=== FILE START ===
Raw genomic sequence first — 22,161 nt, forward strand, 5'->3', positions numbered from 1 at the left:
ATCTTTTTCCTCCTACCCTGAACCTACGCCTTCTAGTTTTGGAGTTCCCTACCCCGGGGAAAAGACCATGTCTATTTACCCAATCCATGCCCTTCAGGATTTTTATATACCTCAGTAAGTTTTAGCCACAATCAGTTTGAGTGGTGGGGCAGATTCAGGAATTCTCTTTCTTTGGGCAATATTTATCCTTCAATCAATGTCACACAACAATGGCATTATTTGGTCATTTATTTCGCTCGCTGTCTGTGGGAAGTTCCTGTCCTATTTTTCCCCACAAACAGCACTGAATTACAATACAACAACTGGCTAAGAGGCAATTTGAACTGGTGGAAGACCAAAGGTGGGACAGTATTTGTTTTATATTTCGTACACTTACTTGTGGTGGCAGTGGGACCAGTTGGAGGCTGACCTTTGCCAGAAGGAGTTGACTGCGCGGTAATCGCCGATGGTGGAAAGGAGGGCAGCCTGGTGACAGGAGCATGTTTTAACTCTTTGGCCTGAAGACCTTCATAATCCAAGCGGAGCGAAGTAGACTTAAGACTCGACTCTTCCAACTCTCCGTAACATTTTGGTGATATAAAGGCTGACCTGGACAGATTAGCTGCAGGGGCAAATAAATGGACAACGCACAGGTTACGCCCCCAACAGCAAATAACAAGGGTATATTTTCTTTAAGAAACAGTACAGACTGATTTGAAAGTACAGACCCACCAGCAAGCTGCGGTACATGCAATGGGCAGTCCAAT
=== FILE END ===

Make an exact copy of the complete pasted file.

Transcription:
Raw genomic sequence first — 22,161 nt, forward strand, 5'->3', positions numbered from 1 at the left:
ATCTTTTTCCTCCTACCCTGAACCTACGCCTTCTAGTTTTGGAGTTCCCTACCCCGGGGAAAAGACCATGTCTATTTACCCAATCCATGCCCTTCAGGATTTTTATATACCTCAGTAAGTTTTAGCCACAATCAGTTTGAGTGGTGGGGCAGATTCAGGAATTCTCTTTCTTTGGGCAATATTTATCCTTCAATCAATGTCACACAACAATGGCATTATTTGGTCATTTATTTCGCTCGCTGTCTGTGGGAAGTTCCTGTCCTATTTTTCCCCACAAACAGCACTGAATTACAATACAACAACTGGCTAAGAGGCAATTTGAACTGGTGGAAGACCAAAGGTGGGACAGTATTTGTTTTATATTTCGTACACTTACTTGTGGTGGCAGTGGGACCAGTTGGAGGCTGACCTTTGCCAGAAGGAGTTGACTGCGCGGTAATCGCCGATGGTGGAAAGGAGGGCAGCCTGGTGACAGGAGCATGTTTTAACTCTTTGGCCTGAAGACCTTCATAATCCAAGCGGAGCGAAGTAGACTTAAGACTCGACTCTTCCAACTCTCCGTAACATTTTGGTGATATAAAGGCTGACCTGGACAGATTAGCTGCAGGGGCAAATAAATGGACAACGCACAGGTTACGCCCCCAACAGCAAATAACAAGGGTATATTTTCTTTAAGAAACAGTACAGACTGATTTGAAAGTACAGACCCACCAGCAAGCTGCGGTACATGCAATGGGCAGTCCAAT